Sunday, December 16, 2012

127. Remnants

This morning, I didn’t really feel like talking. Of course that is when C.W. is most likely to show. And of course he did.

Our country was suffering in shock from another mass murder by a gun-wielding lunatic. No use to go into the numbers and methodology. It is all too painfully familiar by now.

Anyway, as I say, C.W. never misses a chance. I looked up from my computer screen into a dark room to see him standing in the form of a six year old child, pale but emitting a slight white glow. He stood staring at me without speaking for several seconds. Then he spoke in a soft child’s voice that floated around the room like a smoky whisper.

“Do you know why they killed me?”

I studied the figure. C.W., despite his often comic and cynical approaches to our society, chooses very carefully when he will be serious.

“No,” I said. “I don’t.”

“Then you seem to be the only one of your species that doesn’t, from what I observed on the social networking websites this morning.”

“You’ve been on my computer?”

“Oh please,” he said. “So you don’t know?”

“I can’t begin to fathom.”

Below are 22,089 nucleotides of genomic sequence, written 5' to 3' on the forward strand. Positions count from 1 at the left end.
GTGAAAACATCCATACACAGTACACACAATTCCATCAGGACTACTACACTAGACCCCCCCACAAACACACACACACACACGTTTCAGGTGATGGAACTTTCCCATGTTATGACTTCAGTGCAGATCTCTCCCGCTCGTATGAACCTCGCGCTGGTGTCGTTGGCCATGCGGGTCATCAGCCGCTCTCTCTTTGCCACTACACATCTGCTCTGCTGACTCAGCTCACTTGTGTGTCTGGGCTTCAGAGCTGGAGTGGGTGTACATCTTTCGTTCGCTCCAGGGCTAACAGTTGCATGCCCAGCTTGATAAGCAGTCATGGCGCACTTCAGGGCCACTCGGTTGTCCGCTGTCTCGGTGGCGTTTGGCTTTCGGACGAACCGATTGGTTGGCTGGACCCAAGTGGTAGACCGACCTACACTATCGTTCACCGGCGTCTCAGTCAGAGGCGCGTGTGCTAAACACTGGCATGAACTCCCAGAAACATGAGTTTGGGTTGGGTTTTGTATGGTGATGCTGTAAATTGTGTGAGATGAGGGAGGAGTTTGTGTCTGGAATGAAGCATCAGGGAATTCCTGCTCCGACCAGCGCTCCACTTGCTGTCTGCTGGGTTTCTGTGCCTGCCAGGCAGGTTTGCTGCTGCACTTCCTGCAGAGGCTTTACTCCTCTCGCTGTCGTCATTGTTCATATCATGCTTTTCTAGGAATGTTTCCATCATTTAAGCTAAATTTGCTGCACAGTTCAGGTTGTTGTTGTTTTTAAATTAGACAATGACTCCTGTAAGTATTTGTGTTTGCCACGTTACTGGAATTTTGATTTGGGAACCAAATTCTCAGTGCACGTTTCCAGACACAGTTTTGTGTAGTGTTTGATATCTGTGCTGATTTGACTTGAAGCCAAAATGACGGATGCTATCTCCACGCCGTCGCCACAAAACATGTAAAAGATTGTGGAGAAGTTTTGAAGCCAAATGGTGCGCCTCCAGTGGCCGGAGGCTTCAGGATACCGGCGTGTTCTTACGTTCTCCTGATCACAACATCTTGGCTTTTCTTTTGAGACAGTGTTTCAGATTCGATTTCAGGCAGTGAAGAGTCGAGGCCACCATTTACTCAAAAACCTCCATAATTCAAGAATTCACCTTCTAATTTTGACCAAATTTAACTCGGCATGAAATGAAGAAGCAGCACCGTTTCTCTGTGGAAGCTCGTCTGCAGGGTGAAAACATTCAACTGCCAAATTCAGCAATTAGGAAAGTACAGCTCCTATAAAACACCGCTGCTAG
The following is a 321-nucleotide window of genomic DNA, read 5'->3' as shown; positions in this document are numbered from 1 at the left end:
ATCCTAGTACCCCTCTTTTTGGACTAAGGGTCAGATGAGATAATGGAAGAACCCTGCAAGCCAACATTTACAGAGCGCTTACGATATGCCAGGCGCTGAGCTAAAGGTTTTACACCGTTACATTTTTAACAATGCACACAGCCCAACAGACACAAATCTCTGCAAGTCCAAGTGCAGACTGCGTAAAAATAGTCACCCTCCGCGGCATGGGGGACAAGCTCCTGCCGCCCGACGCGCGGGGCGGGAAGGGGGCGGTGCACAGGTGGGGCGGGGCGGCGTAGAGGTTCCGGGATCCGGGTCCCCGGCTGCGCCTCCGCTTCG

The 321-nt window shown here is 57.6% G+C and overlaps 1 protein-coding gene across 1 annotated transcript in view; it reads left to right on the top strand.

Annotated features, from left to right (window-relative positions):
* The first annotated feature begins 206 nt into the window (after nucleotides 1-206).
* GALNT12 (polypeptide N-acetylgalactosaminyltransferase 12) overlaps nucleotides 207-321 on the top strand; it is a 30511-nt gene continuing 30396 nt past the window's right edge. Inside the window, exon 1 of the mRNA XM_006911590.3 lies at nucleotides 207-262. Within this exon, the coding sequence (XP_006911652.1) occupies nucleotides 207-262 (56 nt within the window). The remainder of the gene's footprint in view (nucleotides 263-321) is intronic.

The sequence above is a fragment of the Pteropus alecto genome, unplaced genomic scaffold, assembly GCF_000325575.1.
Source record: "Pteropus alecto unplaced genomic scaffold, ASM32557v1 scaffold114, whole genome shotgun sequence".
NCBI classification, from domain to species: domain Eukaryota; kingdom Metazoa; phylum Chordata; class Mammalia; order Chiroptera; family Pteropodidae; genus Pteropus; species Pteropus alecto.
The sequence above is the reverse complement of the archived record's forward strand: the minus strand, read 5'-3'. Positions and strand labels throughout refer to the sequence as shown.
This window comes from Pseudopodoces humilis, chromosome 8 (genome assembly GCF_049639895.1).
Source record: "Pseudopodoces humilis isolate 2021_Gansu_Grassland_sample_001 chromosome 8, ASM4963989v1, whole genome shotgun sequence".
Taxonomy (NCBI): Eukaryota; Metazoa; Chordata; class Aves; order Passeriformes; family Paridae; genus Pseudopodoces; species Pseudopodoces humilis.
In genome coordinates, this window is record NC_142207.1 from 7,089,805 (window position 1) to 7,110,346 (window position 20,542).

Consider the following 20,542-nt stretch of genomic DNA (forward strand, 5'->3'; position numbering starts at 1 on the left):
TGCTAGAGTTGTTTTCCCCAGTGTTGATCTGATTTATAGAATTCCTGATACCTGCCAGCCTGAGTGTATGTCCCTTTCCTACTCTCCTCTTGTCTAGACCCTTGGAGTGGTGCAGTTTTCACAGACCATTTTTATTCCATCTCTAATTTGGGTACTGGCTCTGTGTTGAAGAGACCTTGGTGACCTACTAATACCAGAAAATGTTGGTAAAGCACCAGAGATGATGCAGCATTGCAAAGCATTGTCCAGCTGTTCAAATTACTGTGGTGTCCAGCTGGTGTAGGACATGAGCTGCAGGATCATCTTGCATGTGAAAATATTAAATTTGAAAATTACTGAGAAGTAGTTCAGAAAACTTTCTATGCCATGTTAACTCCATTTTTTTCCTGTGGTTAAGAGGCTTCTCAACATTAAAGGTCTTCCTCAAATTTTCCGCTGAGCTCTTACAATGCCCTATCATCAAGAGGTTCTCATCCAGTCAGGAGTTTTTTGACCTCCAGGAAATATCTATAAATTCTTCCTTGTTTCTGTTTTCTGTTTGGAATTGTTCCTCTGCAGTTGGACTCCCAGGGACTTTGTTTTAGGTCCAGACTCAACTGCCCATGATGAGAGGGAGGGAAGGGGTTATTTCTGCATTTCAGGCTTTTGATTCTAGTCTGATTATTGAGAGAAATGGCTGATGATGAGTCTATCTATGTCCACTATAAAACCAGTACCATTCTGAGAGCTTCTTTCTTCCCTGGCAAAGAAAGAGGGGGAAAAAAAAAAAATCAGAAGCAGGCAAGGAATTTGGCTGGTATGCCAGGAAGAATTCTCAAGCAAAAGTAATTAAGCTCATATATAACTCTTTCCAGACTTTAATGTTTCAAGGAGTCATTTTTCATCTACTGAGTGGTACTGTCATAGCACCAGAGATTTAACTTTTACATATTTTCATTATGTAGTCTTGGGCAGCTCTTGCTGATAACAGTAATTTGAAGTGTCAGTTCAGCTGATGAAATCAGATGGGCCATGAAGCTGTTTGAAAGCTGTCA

“Someone blamed it on a god.”

“I’m sure they did.”

“Some think your species needs fewer guns.”

“I’m sure they do.”

“Others think you need more guns.”

I didn’t answer him. So he kept talking.

“The ones who seem the most positive are the ones who don’t have a clue.”

“That is usually the case,” I said.

“You know I went through considerable training before the Falloonian Elders sent me to your planet.”

“I would assume as much.”

“You want to know their short take on your species?”

“Why not?” I was glad to escape my own thoughts.

“That you had managed to overcome, to a remarkable degree, your prehistoric reliance on violence as a survival strategy.”

“That’s good, right?”

“But,” he continued. “It never left the DNA strand and it will surface from time to time, often most tragically.”

“Ask your classmates,” I said.

“Ask the families of the children of Baghdad the morning your country started raining bombs on them,” he said.

“You are not being very comforting,” I said.

“One of your country’s founders—I forget which one—said ‘Eternal vigilance is the price of liberty.’”

“It is attributed to Thomas Jefferson,” I said. “But I’m not sure it was he.”
“It makes no difference, don’t you see. What is important is the cosmic truth of it. Your species must remain vigilant over those primordial instincts that have existed, and still exist, since your ancestors crawled from the oceans.”

“So you mean …?”

“Sorry, but I have to go now,” he said, looking past me to a point far away. “One of the things I planned to do when I learned to write good was to keep a diary.” He paused. “But of course I never got to do it.”

It is hard, some mornings,
to continue believing in the
acquired goodness of people.
But you must keep trying. - C.W.
I must have looked confused.

“Oh,” he said. “I met a friend who kept a very good one before the violence took her and she has promised to read it to me.”

And he faded away, leaving me more confused than ever.

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